Even prior to its opening, the CSA was subject to criticism, with MP David Tredinnick describing the CSA as a "sequel to 1984" due to concerns about "CSA Snooping". In February 2006, Work Secretary John Hutton asked Sir David Henshaw to redesign the child support system with three key areas of focus; how best to ensure parents take financial responsibility for their children when they are apart, the best arrangements for delivering this outcome cost effectively and the options for moving to new structures and policies, recognising the need to protect the level of service offered to the current 1.5 million parents with care. This was announced when Work Secretary John Hutton stated that the CSA's performance was "unacceptable", and announced that it would be reviewed. Sir David Henshaw was to report his findings before the parliamentary summer recess and subsequently Sir David Henshaw's Report to the Secretary of State for Work and Pensions, Recovering Child Support: Routes to Responsibility, was compiled.
The situation eventually got so bad, that on Monday 24 July 2006, the Secretary of State for Work and Pensions, John Hutton MP, announced that the CSA was not working and as a result would be axed and replaced by a "smaller, more focused" body.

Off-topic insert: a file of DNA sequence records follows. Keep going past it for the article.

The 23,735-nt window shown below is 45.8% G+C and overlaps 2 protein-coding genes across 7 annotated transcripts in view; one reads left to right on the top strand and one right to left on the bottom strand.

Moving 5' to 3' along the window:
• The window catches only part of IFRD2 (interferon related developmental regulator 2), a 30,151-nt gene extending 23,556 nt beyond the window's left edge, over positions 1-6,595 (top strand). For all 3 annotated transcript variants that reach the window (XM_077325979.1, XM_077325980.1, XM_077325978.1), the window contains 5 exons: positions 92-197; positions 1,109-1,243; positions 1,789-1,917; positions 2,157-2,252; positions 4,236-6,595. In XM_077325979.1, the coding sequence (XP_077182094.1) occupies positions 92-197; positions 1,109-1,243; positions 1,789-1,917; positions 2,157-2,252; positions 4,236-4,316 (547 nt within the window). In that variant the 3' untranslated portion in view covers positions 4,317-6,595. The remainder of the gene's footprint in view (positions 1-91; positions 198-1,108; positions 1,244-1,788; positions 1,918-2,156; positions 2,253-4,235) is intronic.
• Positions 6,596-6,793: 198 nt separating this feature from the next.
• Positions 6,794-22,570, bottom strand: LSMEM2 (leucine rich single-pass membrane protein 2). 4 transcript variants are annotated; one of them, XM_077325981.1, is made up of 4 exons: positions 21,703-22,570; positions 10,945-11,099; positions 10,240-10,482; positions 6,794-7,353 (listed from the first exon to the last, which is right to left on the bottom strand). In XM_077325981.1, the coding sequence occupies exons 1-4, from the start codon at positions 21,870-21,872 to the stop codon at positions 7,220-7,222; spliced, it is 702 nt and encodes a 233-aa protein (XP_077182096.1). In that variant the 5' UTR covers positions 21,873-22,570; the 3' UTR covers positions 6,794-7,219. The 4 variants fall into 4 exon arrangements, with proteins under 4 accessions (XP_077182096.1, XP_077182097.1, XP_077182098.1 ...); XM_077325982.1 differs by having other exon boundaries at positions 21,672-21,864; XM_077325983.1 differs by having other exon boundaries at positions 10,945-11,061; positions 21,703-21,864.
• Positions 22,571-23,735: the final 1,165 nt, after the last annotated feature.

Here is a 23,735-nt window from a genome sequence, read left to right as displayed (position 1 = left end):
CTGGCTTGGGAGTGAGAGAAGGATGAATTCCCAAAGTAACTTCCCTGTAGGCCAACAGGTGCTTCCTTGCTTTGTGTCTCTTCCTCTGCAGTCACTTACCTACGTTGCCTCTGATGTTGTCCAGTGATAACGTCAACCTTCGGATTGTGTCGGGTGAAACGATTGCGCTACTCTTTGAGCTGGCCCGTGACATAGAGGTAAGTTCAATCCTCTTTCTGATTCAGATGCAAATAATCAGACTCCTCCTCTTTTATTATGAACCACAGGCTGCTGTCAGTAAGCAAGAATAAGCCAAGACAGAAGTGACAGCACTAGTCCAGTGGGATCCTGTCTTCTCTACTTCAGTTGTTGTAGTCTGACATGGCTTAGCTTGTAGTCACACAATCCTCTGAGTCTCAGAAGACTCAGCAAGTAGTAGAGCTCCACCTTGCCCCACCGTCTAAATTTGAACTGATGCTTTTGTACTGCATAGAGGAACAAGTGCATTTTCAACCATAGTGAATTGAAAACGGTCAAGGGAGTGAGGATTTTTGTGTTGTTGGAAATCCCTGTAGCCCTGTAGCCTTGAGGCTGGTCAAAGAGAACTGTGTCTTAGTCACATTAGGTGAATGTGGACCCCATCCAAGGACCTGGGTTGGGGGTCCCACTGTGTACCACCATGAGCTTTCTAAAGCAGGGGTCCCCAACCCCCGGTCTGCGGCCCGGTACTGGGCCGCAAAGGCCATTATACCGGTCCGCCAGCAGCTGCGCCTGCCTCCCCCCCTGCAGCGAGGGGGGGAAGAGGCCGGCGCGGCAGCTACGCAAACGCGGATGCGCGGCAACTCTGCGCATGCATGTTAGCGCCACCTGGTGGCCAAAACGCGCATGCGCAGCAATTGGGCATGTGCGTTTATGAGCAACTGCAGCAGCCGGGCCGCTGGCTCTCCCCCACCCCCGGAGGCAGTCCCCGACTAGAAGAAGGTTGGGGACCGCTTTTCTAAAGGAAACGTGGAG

In March 2008 a website was created to challenge the CSA, allowing people to publicly post their stories and receive feedback. The website, CSAhell.com, has been quoted in the national press on CSA related stories, including the BBC website and the Sunday Telegraph. Since its creation, the website has published almost 2,500 stories and complaints about the CSA, and has itself been criticised by the Public and Commercial Services Union.
CSA arrears accumulated since 1993 totals just under £3.8bn. This total remained largely unchanged between 2008 and 2011.
In October 2011, the Department for Work and Pensions launched a public consultation on plans to abolish CMEC and transfer its functions back to the Department. This was approved after consultation and agreement by both Houses of Parliament. Responsibility for staff and functions passed from CMEC back to the Department for Work and Pensions on 30 July 2012, becoming the 'Child Maintenance Group'.
From 10 December 2012, a new system of child maintenance began operation, initially for specific applicants. It is known as the 'Child Maintenance Service', and operates within the legislation provided under the Welfare Reform Act 2012. Existing cases continue under previous legislation at present.
From 25 November 2013, all new applications for child maintenance must be made through the 'Child Maintenance Service' using the new statutory '2012 Scheme' and associated legislation. No new applications are accepted by the Child Support Agency, and existing cases are being closed on a planned progression basis, which is intended to finish by 2017/18.
- The Law relating to Child Support Archived 2013-05-25 at the Wayback Machine - Department for Work and Pensions
- "Archived copy" (PDF). Archived from the original (PDF) on 2006-10-03. Retrieved 2007-01-20. CS1 maint: discouraged parameter (link) CS1 maint: archived copy as title (link)